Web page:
Recognizing And Treating Feline Hyperthyroid Disease

Older cats face unique health challenges. Some of these challenges are harder to detect than others. One example is feline hyperthyroid disease. Ten percent of cats over the age of 10 will develop hyperthyroid disease caused by tumors of the thyroid gland. These overactive thyroids cause cells in the body to consume more energy and oxygen and produce more than twice the normal amount of metabolic waste! This places a strain on the cat’s liver and kidneys. The heart rate in a hyperthyroid cat can be as much as 300 beats per minute compared to 120 beats per minute for a healthy cat.

hyperthyroid-catCats in the early stages of hyperthyroid disease can seem healthy. The older cat becomes very active, more vocal and has increased activity. Overweight cats transition to a more healthy weight. But, as the disease progresses, vomiting and diarrhea can develop. These cats don’t rest as well, they become irritable and don’t groom. Then they begin to lose weight at an alarming rate.

Fortunately, all of these symptoms can be reversed with treatment. Hyperthyroid disease can usually be controlled with medications, diet, surgery or with radioactive iodine treatment.

Medication (methimazole) can be given to control the levels of hormone produced by the tumor in the thyroid. The medication interrupts the production of the hormone, but does not resolve the tumor and must be given twice a day for the life of the cat. Common side effects are vomiting and diarrhea. This drug can also affect the liver and bone marrow. Skin reactions can occur as well.

Diet control involves a prescription food that is limited in iodine. Without sufficient quantities of iodine, the tumor doesn’t have the building blocks needed to produce the hormone that causes the symptoms of feline hyperthyroidism. Many foods contain some level of iodine, so no treats or food from the table are allowed. If there are other cats in the house, they all must eat the same special diet.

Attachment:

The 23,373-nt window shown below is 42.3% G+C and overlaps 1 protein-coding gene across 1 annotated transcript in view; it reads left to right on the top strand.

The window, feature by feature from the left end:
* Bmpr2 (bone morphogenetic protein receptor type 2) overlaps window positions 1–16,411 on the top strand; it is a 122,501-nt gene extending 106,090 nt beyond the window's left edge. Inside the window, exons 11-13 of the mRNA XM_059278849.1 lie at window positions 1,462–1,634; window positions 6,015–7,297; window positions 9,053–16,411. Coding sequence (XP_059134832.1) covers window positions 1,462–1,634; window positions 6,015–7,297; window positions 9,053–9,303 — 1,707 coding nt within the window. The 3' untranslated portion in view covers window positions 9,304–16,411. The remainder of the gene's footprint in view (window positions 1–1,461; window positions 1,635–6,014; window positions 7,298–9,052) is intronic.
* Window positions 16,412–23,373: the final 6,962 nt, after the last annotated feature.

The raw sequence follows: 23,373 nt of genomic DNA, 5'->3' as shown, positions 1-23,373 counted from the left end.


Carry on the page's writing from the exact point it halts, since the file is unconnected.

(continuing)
In the early phase of the disease, about 1 in 50 cats has a malignant tumor, but that rate increases to 1 in 5 in later stages. The size of a thyroid tumor increases considerably as time goes by, and more than one tumor usually develops, even when the disease is managed with medications and diet.

Surgery can be performed to remove the tumor, but due to the abnormal heart rate and function of cats with hyperthyroid disease, the anesthetic risks are higher. Seventy percent of cats develop tumors of both thyroid glands, making it necessary to perform two surgeries.

The most effective and safest treatment, which also has no side effects, is using radioactive iodine to kill the tumor. The thyroid tumor can’t distinguish regular iodine from radioactive iodine. When small amounts of the isotope are given, they damage the thyroid tumor cells and don’t affect any other cells in the body. There are no side effects with this therapy, but it does require a two-night stay in the hospital and contact is limited to 10 minutes per day for two weeks once they return home. The cure rate for early thyroid disease is 98% with a single dose.

If your cat is over eight years old and develops symptoms of thyroid disease, it is important to check with your veterinarian and discuss which option is best for your cat.

Originally published June 2015 In The Lake Norman Citizen

Dr. Tom Hemstreet is a veterinarian with LakeCross Veterinary in Huntersville where he also offers radioactive iodine treatment for cats with hyperthyroidism. The vets in the big yellow house have been treating pets like family for 20 years. For more information,
call 704-948-6300.